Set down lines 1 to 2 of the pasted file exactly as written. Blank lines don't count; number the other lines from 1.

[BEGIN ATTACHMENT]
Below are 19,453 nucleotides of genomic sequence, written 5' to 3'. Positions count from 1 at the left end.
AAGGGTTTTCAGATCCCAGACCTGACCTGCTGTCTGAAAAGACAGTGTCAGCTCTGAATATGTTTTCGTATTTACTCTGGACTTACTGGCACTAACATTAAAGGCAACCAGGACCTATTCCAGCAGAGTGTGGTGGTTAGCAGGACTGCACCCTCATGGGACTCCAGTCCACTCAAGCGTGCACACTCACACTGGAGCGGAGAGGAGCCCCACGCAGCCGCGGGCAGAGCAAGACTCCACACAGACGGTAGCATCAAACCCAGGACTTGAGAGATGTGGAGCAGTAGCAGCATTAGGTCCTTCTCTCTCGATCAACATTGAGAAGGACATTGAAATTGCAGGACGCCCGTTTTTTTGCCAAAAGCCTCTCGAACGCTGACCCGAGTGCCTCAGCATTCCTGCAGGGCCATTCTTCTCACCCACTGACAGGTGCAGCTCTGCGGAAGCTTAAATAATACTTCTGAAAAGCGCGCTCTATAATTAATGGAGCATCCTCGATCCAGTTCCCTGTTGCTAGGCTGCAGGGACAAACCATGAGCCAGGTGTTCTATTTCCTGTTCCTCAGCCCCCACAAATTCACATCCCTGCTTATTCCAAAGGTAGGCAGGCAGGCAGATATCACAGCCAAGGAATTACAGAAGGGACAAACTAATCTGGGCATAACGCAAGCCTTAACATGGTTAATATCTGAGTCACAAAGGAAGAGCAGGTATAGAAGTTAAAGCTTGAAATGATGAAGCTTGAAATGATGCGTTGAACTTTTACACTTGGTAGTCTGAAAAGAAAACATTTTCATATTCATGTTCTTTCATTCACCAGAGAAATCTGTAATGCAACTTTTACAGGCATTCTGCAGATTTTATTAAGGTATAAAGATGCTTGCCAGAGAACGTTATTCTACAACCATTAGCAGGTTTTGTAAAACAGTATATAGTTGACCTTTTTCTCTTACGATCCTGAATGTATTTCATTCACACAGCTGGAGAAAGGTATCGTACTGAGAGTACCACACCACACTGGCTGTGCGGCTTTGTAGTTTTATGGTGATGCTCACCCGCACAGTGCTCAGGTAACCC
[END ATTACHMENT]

Below are 19,453 nucleotides of genomic sequence, written 5' to 3'. Positions count from 1 at the left end.
AAGGGTTTTCAGATCCCAGACCTGACCTGCTGTCTGAAAAGACAGTGTCAGCTCTGAATATGTTTTCGTATTTACTCTGGACTTACTGGCACTAACATTAAAGGCAACCAGGACCTATTCCAGCAGAGTGTGGTGGTTAGCAGGACTGCACCCTCATGGGACTCCAGTCCACTCAAGCGTGCACACTCACACTGGAGCGGAGAGGAGCCCCACGCAGCCGCGGGCAGAGCAAGACTCCACACAGACGGTAGCATCAAACCCAGGACTTGAGAGATGTGGAGCAGTAGCAGCATTAGGTCCTTCTCTCTCGATCAACATTGAGAAGGACATTGAAATTGCAGGACGCCCGTTTTTTTGCCAAAAGCCTCTCGAACGCTGACCCGAGTGCCTCAGCATTCCTGCAGGGCCATTCTTCTCACCCACTGACAGGTGCAGCTCTGCGGAAGCTTAAATAATACTTCTGAAAAGCGCGCTCTATAATTAATGGAGCATCCTCGATCCAGTTCCCTGTTGCTAGGCTGCAGGGACAAACCATGAGCCAGGTGTTCTATTTCCTGTTCCTCAGCCCCCACAAATTCACATCCCTGCTTATTCCAAAGGTAGGCAGGCAGGCAGATATCACAGCCAAGGAATTACAGAAGGGACAAACTAATCTGGGCATAACGCAAGCCTTAACATGGTTAATATCTGAGTCACAAAGGAAGAGCAGGTATAGAAGTTAAAGCTTGAAATGATGAAGCTTGAAATGATGCGTTGAACTTTTACACTTGGTAGTCTGAAAAGAAAACATTTTCATATTCATGTTCTTTCATTCACCAGAGAAATCTGTAATGCAACTTTTACAGGCATTCTGCAGATTTTATTAAGGTATAAAGATGCTTGCCAGAGAACGTTATTCTACAACCATTAGCAGGTTTTGTAAAACAGTATATAGTTGACCTTTTTCTCTTACGATCCTGAATGTATTTCATTCACACAGCTGGAGAAAGGTATCGTACTGAGAGTACCACACCACACTGGCTGTGCGGCTTTGTAGTTTTATGGTGATGCTCACCCGCACAGTGCTCAGGTAACCC